The 1920s and 1930s were decades of transition in kitchen work, with an increasing emphasis on modernity. Home food-making—now almost entirely in the hands of housewives and their daughters—was heavily driven by the emerging values of efficiency, speed, cleanliness, economy, and the application of new labor-saving devices. Taste and the principles of gracious living were not entirely forgotten, but nutrition, sanitation, and rigorous scheduling had moved to the forefront.
A leader in spreading this new doctrine was a sculptor and painter named Mabel Bechdolt (1890-1933), who became a food writer taking the pen name Mable Claire. Reaching out to a burgeoning middle class with such books as The Busy Woman’s Cookbook and Shortcut Cookery (both 1927), she found particularly large audiences when her books were reissued by department stores around the country, putting their own names in the titles. Among these are New York’s Macy’s Cook Book, The Carson Pirie Scott Cook Book (Chicago), the Emporium Cook Book (San Francisco), and the Woodward and Lothrop Cook Book (Washington D.C.).
Claire’s food is seldom adventurous, and she comes down clearly on the side of “convenience” ingredients, as well as the kitchen appliances and tools carried by all of the large department stores. Every recipe is headed by a grand mise en place, with all of the components and all of the required equipment listed; the making of the dish is outlined step-by-step, each move calculated to require the least exertion, the timings reckoned to yield a perfectly coordinated performance. Even the serving process is orderly: “Arrange a mound of creamed potatoes on the plates. Dust with Paprika. Next the sliced Tomatoes. Then the lamb chops and green peppers. Decorate with sprigs of mint. Serve immediately.” This is a book that well reflects a nation at a particular time in its development; contemporary readers may find it eye-opening, and collectors interested in culinary history will value it as well.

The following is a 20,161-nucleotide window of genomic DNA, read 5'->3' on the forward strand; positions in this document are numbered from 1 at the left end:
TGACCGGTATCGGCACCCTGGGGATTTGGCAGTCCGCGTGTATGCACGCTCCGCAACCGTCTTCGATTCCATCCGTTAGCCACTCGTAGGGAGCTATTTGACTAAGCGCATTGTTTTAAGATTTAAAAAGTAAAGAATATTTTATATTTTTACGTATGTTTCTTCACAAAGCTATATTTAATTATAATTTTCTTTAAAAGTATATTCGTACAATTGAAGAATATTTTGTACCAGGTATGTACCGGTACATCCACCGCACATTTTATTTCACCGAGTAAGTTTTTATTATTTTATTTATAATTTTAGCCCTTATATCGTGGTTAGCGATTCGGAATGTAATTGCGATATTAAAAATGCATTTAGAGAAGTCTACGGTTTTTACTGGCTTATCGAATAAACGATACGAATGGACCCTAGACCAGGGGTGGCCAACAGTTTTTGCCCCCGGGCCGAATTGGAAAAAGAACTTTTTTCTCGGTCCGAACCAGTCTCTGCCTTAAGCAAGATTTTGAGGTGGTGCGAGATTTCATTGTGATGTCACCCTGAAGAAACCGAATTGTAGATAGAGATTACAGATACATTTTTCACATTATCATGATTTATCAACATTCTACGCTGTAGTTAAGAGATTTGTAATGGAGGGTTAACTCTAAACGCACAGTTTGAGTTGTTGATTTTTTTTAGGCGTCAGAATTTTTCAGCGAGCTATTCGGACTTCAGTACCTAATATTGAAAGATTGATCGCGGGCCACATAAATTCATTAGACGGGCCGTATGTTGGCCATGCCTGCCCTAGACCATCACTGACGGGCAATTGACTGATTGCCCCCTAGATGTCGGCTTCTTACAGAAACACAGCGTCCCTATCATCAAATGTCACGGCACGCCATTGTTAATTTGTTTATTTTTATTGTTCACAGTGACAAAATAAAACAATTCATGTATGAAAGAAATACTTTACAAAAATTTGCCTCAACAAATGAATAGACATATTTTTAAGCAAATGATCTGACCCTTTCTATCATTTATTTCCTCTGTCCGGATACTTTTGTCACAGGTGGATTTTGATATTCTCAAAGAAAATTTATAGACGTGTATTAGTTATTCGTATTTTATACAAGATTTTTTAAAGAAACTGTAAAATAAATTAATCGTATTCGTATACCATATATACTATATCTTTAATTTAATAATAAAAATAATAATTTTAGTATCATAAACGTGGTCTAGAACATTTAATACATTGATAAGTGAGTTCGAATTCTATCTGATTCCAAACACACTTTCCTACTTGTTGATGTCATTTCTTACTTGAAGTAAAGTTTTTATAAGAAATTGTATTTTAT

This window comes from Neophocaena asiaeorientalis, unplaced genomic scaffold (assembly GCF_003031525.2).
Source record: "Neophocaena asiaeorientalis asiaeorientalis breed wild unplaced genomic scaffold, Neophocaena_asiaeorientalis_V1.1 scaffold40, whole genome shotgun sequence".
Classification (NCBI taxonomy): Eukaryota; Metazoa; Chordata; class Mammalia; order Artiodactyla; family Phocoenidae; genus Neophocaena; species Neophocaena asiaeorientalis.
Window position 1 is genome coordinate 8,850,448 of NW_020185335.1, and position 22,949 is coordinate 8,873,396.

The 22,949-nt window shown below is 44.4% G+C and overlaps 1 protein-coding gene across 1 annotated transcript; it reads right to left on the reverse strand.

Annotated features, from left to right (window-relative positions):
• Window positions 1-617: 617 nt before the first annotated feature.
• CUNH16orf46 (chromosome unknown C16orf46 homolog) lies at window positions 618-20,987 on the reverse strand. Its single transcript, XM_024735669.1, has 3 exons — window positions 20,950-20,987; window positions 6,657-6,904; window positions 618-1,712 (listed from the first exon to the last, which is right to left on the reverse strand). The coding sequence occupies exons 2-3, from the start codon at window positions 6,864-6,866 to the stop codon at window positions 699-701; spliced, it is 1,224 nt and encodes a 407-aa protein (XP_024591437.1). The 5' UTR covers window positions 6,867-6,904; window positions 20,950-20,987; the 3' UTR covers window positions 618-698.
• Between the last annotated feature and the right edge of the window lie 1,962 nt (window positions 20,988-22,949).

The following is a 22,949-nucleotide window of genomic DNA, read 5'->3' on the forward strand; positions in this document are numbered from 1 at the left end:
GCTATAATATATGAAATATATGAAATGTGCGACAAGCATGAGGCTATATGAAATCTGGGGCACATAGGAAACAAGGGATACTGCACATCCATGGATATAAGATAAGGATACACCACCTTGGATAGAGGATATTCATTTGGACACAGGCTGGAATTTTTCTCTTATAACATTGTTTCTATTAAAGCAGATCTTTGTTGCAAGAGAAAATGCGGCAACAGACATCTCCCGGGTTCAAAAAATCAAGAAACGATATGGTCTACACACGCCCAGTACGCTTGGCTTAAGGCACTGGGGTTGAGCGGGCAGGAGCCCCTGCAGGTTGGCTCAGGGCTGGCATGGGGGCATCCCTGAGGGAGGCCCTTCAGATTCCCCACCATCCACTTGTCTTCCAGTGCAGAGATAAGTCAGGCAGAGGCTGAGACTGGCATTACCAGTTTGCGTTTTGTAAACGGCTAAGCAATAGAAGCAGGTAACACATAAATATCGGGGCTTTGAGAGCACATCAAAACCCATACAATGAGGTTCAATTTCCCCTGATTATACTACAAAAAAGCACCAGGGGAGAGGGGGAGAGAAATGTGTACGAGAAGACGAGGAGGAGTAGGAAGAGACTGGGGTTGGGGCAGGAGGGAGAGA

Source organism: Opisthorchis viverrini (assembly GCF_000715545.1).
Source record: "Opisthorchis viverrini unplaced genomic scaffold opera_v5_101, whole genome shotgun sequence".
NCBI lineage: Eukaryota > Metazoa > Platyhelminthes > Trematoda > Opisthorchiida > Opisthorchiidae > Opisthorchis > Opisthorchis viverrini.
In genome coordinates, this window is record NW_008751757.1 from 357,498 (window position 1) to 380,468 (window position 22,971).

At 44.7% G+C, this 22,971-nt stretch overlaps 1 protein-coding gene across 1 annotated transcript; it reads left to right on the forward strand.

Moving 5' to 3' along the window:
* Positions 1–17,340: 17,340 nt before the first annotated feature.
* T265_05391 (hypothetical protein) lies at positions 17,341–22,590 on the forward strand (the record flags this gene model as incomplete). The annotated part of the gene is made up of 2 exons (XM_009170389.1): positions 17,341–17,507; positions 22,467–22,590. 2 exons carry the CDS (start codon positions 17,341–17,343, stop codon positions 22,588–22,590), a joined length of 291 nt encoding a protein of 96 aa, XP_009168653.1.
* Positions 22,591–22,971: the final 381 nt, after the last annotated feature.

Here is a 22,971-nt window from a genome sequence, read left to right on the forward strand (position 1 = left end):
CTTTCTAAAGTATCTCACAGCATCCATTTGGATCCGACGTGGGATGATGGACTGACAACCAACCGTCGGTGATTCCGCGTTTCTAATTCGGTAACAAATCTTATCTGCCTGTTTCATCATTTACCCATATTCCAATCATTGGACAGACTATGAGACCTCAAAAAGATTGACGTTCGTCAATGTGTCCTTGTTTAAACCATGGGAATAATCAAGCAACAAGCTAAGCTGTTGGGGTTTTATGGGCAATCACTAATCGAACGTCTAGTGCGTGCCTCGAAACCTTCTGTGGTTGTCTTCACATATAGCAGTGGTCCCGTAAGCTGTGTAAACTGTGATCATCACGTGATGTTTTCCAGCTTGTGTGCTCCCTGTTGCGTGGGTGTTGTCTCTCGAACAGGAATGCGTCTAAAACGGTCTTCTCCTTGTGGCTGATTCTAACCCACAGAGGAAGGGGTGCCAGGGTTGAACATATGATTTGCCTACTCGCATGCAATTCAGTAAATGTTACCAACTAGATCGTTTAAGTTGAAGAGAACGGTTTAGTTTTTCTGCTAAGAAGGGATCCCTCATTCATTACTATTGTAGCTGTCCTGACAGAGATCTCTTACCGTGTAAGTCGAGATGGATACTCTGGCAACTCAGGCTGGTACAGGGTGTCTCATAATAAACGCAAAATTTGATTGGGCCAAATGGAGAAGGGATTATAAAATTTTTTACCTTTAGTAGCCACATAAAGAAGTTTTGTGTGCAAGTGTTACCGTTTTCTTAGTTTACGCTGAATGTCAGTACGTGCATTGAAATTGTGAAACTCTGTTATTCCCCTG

This copy is in new, near-perfect condition, with the sole exception of four penciled recipes on the front and rear endpapers. The book is clean and fresh in all other respects. Most unusually, it comes in a striking printed mailing carton, missing its top and bottom panels and with one repaired crack . Very attractive in all other respects. We have never before encountered such a carton in association with this particular title, and we believe that this excellent copy is scarce in this respect.